Course Categories

Theology and Bible Study Methods

11 Lessons

Basic Theology

In the first six lectures entitled Basic Training, Dr. Sproul presents a contemporary explanation of the Apostle’s Creed, dealing with its basic tenets in light of the modern issues that surround it. He examines the doctrine of God, the doctrine of Christ, the doctrine of the Holy Spirit, and of things to come. Learn More

30 Lessons

Foundations: An Overview of Systematic Theology, Part 1

Does your knowledge of theology make you a better Christian? Or is it just an intellectual exercise? The background of the word theology is rather simple and points out the importance of its study. The word comes from two Greek words, theos and logos, meaning “God” and “word” correspondingly. Thus, theology attempts to come to a coherent understanding of the knowledge of God. In the case of the Christian faith, B. B. Warfield said, “Theology is the science of God and His relationship to man and the world.”

However, many Christians are suspicious of one word in that definition: science. What many do not know is that for most of the last two thousand years, there was no animosity between science and theology. Theology was called “The Queen of the Sciences,” and all other disciplines saw her as their matron and themselves as her handmaidens. Theology informed the natural sciences with answers to the ultimate questions of being, while the natural sciences informed theologians of the glories of God revealed in the stars, the oceans, and the human body. But there came a time when man’s desire for autonomy confounded this mutually beneficial relationship. From the Enlightenment onward, theology, far from being simply demoted to a handmaiden, became an outcast, a crazy aunt hidden in the basement of academia.

This series is but an introduction to the field of systematic theology. And it is no substitute for knowing personally the God for whose glory these lectures and this study guide were created. But this field of study has been extraordinarily rewarding to me in my Christian journey. Not a day passes that I do not benefit from God’s revealing of Himself in a logical fashion. We serve a God who is rational, and systematic theology highlights that good news.

May this series better enable you to love God with your heart, soul, mind, and strength.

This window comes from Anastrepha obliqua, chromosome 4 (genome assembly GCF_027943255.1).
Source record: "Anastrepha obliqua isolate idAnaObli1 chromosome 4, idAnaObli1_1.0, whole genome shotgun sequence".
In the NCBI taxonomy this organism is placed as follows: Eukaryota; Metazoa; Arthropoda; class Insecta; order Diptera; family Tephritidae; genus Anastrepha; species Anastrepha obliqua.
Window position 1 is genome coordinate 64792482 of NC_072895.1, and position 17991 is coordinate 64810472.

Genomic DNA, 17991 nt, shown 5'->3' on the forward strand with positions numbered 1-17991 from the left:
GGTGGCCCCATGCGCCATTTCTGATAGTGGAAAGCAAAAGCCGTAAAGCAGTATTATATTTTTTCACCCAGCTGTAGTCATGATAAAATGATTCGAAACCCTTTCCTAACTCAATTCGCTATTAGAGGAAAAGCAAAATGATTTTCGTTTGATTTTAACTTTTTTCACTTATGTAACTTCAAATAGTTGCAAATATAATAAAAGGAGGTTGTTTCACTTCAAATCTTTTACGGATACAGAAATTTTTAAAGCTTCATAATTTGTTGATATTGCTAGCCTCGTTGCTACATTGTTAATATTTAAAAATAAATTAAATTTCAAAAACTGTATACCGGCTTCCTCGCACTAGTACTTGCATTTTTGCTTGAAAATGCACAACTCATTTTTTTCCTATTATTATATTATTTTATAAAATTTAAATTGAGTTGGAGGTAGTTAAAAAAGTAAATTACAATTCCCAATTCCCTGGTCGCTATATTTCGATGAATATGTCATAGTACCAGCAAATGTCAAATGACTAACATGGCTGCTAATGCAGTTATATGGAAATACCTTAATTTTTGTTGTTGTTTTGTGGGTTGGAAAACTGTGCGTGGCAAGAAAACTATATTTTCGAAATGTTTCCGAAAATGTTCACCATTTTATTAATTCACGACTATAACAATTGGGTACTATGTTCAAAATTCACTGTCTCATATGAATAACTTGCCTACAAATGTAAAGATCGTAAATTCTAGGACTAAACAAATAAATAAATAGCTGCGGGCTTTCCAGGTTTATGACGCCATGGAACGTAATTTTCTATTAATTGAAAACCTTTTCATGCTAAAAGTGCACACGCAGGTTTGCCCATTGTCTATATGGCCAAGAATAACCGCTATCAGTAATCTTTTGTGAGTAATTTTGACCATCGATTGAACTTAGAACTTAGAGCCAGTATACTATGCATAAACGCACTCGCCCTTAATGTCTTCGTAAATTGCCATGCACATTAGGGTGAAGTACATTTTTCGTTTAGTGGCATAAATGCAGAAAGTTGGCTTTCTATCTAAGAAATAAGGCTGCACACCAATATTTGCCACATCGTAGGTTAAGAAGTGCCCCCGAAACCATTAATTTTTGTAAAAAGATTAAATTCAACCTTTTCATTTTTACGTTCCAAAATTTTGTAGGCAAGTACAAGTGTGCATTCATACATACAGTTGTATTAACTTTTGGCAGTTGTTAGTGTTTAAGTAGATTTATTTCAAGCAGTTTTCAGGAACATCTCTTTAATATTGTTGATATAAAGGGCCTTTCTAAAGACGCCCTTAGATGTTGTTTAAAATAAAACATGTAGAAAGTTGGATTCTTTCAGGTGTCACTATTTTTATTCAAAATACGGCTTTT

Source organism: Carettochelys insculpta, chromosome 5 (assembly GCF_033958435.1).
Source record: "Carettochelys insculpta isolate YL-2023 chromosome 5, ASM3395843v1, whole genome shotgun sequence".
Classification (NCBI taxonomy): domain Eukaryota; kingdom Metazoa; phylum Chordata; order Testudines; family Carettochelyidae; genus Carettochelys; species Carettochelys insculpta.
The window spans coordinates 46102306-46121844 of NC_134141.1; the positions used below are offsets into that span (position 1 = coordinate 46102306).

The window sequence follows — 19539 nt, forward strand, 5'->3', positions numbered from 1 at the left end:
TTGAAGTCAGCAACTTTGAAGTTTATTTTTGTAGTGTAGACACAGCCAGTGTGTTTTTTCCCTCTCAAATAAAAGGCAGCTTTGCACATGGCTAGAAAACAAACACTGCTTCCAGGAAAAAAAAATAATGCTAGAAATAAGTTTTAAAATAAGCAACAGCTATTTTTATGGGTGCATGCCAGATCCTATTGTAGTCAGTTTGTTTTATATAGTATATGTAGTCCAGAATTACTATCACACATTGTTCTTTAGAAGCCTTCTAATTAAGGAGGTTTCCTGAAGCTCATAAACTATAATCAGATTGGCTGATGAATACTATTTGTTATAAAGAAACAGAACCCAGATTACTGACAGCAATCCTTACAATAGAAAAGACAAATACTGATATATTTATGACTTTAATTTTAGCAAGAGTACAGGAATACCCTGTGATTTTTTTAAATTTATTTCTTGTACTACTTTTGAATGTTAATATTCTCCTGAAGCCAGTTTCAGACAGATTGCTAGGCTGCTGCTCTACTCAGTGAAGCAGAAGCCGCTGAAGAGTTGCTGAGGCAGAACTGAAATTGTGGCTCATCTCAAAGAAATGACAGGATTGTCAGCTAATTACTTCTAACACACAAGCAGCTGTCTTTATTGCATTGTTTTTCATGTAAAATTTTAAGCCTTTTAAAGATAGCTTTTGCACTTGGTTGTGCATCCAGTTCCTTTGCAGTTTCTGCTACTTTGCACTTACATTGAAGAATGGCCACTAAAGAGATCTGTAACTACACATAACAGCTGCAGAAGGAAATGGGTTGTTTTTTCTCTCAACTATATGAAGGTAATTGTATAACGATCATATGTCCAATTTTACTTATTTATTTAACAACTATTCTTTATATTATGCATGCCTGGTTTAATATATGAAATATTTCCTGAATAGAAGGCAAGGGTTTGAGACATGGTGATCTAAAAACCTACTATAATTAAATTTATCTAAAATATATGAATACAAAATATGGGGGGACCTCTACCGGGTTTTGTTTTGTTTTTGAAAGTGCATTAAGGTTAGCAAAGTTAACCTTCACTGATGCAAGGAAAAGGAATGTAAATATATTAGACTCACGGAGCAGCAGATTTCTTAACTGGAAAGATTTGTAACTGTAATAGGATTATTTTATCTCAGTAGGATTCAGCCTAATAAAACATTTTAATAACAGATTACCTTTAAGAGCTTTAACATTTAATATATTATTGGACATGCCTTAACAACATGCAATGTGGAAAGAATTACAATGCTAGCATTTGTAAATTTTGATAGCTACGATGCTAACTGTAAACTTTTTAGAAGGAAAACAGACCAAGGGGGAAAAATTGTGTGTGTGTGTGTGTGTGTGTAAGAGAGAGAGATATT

R.C. Sproul



12 Lessons

Knowing Scripture

Guidelines on how to interpret the Bible are presented. The student is taught how to approach difficult passages, how to find true meaning of each verse and how to place each passage in its proper context. Topics include literal interpretation, literary forms, reading the Bible existentially, the historical narrative, the explicit and the implicit, parallelism, and culture. Learn More


12 Lessons

The Bible and How to Study It

12 lessons—Terry Pruett

The Evangelical Christian recognizes that the Bible is God’s revelation of His reality to all men and as such, it is foundational to all we know and experience. This two-section course begins your journey of learning and applying theological thinking through academic study of the Bible.

Section one surveys the origin, languages, canonicity, historical interpretation and transmission of the Bible, along with its claims about inspiration and authorship.

Section two focuses on the practice of the grammatical/historical method of interpretation, with practical instruction on the usage of critical thinking in one’s personal biblical understanding and application. Learn More


12 Lessons

The Doctrine of God

12 lessons—Terry Pruett

This course is designed to familiarize you with the nature and historical background of the doctrine of God. The course objectives are:

To gain a working knowledge of the historical development and shape of the Christian doctrine of God, including the following:

  • Arguments for the existence of God
  • The nature and attributes of God
  • The nature of the Trinity
  • The person and work of Christ
  • The person and work of the Holy Spirit

Learn More